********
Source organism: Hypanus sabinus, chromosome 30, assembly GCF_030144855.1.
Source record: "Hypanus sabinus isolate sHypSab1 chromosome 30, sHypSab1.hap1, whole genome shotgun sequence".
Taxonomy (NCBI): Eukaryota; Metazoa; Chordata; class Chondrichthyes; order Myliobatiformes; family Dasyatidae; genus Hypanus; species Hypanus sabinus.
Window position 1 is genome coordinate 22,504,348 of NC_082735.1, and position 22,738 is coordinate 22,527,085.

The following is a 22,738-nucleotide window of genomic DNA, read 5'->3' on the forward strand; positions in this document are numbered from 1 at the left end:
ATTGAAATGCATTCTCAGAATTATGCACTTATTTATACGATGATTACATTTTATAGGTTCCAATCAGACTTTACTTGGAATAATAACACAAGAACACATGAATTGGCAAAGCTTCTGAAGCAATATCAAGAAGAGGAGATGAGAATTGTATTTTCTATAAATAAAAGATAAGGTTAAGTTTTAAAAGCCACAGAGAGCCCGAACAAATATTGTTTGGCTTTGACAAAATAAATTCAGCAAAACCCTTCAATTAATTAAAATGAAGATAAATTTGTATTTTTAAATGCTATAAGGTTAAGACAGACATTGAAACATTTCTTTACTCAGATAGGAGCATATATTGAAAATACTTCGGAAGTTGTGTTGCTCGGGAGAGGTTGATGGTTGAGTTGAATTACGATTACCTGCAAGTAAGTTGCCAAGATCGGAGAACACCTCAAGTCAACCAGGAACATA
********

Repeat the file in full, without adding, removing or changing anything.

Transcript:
Source organism: Hypanus sabinus, chromosome 30, assembly GCF_030144855.1.
Source record: "Hypanus sabinus isolate sHypSab1 chromosome 30, sHypSab1.hap1, whole genome shotgun sequence".
Taxonomy (NCBI): Eukaryota; Metazoa; Chordata; class Chondrichthyes; order Myliobatiformes; family Dasyatidae; genus Hypanus; species Hypanus sabinus.
Window position 1 is genome coordinate 22,504,348 of NC_082735.1, and position 22,738 is coordinate 22,527,085.

The following is a 22,738-nucleotide window of genomic DNA, read 5'->3' on the forward strand; positions in this document are numbered from 1 at the left end:
ATTGAAATGCATTCTCAGAATTATGCACTTATTTATACGATGATTACATTTTATAGGTTCCAATCAGACTTTACTTGGAATAATAACACAAGAACACATGAATTGGCAAAGCTTCTGAAGCAATATCAAGAAGAGGAGATGAGAATTGTATTTTCTATAAATAAAAGATAAGGTTAAGTTTTAAAAGCCACAGAGAGCCCGAACAAATATTGTTTGGCTTTGACAAAATAAATTCAGCAAAACCCTTCAATTAATTAAAATGAAGATAAATTTGTATTTTTAAATGCTATAAGGTTAAGACAGACATTGAAACATTTCTTTACTCAGATAGGAGCATATATTGAAAATACTTCGGAAGTTGTGTTGCTCGGGAGAGGTTGATGGTTGAGTTGAATTACGATTACCTGCAAGTAAGTTGCCAAGATCGGAGAACACCTCAAGTCAACCAGGAACATA